Video

Video Family of American Marine Calls for Release From Iranian Prison

As the crowd of journalists covering the Iran talks swells, so too do the opportunities for media coverage.  Hoping to catch the attention of high-level diplomats, the family of American-Iranian marine Amir Hekmati is in Vienna, pleading for his release from an Iranian prison after nearly 4 years.  VOA’s Heather Murdock reports from Vienna.
Video

Video UK Holds Terror Drill as MPs Mull Tunisia Response

After pledging a tough response to last Friday’s terror attack in Tunisia, which came just days before the 10th anniversary of the bomb attacks on London’s transport network, British security services are shifting their focus to overseas counter-terror operations. VOA's Henry Ridgwell has more.
Video

Video Obama on Cuba: This is What Change Looks Like

President Barack Obama says the United States will soon reopen its embassy in Cuba for the first time since 1961, ending a half-century of isolation. VOA White House correspondent Luis Ramirez reports.
Video

Video Hate Groups Spread Influence Via Internet

Hate groups of various kinds are using the Internet for propaganda and recruitment, and a Jewish human rights organization that monitors these groups, the Simon Wiesenthal Center, says their influence is growing. The messages are different, but the calls to hatred or violence are similar. VOA's Mike O’Sullivan reports.
Video

Video US Silica Sand Mining Surge Worries Illinois Residents, Businesses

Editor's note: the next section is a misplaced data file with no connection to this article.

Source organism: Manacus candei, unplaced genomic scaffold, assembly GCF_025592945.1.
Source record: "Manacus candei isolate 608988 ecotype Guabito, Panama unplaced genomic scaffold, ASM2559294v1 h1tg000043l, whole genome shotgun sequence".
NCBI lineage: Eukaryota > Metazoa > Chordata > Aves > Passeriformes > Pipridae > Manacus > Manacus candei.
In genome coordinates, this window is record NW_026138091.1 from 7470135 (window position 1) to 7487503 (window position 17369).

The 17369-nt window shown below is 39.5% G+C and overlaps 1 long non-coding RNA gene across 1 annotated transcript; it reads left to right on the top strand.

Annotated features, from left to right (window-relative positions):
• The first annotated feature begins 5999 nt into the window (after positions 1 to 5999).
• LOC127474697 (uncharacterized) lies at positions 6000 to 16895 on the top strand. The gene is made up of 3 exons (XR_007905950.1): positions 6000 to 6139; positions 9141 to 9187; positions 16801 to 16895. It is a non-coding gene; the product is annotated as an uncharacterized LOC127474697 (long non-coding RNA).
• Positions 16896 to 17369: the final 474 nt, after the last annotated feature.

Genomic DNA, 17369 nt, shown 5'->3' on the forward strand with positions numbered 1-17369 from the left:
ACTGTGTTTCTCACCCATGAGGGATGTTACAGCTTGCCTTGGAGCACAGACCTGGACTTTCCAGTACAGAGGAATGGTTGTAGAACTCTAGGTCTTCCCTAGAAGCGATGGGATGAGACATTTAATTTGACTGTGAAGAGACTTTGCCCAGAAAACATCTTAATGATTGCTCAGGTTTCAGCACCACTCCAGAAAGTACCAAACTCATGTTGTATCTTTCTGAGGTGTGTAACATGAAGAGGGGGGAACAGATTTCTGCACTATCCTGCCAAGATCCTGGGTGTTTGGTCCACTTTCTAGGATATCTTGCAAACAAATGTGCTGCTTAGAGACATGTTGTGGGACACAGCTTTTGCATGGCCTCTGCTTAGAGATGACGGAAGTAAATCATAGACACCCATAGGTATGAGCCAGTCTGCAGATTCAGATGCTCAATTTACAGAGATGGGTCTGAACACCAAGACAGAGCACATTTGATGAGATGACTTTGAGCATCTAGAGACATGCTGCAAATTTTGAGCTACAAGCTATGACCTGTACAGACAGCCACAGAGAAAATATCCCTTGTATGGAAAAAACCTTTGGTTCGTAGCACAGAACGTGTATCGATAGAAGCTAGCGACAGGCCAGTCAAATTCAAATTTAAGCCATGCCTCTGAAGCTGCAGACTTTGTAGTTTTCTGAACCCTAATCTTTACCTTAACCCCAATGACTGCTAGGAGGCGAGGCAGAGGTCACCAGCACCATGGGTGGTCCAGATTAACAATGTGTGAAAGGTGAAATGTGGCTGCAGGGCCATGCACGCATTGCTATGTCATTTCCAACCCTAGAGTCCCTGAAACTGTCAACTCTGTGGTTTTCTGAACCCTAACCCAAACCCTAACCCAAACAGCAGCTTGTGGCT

Increased domestic U.S. oil and gas production, thanks to advances known as “fracking,” has created a boom for other industries supporting that extraction. Demand for silica sand, used in fracking, could triple over the next five years. In the Midwest state of Illinois, people living near the mines are worried about how increased silica sand mining will affect their businesses and their health. VOA’s Kane Farabaugh has more in this first of a series of reports.
Video

Video Blind Somali Journalist Defies Odds in Mogadishu

Despite improving security in the last few years, Somalia remains one of the most dangerous countries to be a journalist – even more so for someone who cannot see. Abdulaziz Billow has the story of journalist Abdifatah Hassan Kalgacal, who has been reporting from the Somali capital for the last decade despite being blind.
Video

Video Texas Defies Same-Sex Marriage Ruling

Texas state officials have criticized the US Supreme Court decision giving same-sex couples the right to marry nationwide. The attorney general of Texas says last week's decision did not overrule constitutional "rights of religious liberty," and therefore officials performing wedding services can refuse to perform them for same-sex couples if it is against their religious beliefs. Zlatica Hoke reports on the controversy.
Video

Video Rabbi Hits Road to Heal Jewish-Muslim Relations in France

France is on high alert after last week's terrorist attack near the city Lyon, just six months after deadly Paris shootings. The attack have added new tensions to relations between French Jews and Muslims. France’s Jewish and Muslim communities also share a common heritage, though, and as far as one French rabbi is concerned, they are destined to be friends. From the Paris suburb of La Courneuve, Lisa Bryant reports about Rabbi Michel Serfaty and his friendship bus.
Video

Video Saudi Leaks Expose ‘Checkbook Diplomacy’ In Battle With Iran

Saudi Arabia’s willingness to wield its oil money on the global diplomatic stage appears to have been laid bare, after the website WikiLeaks published tens of thousands of leaked cables from Riyadh’s Ministry of Foreign Affairs. VOA's Henry Ridgwell reports.
Video

Video In Kenya, Police Said to Shoot First, Ask Questions Later

An organization that documents torture and extrajudicial killings says Kenyan police were responsible for 1,252 shooting deaths in five cities, including Nairobi, between 2009 and 2014, representing 67 percent of all gun deaths in the areas reviewed. Gabe Joselow has more from Nairobi.

VOA Blogs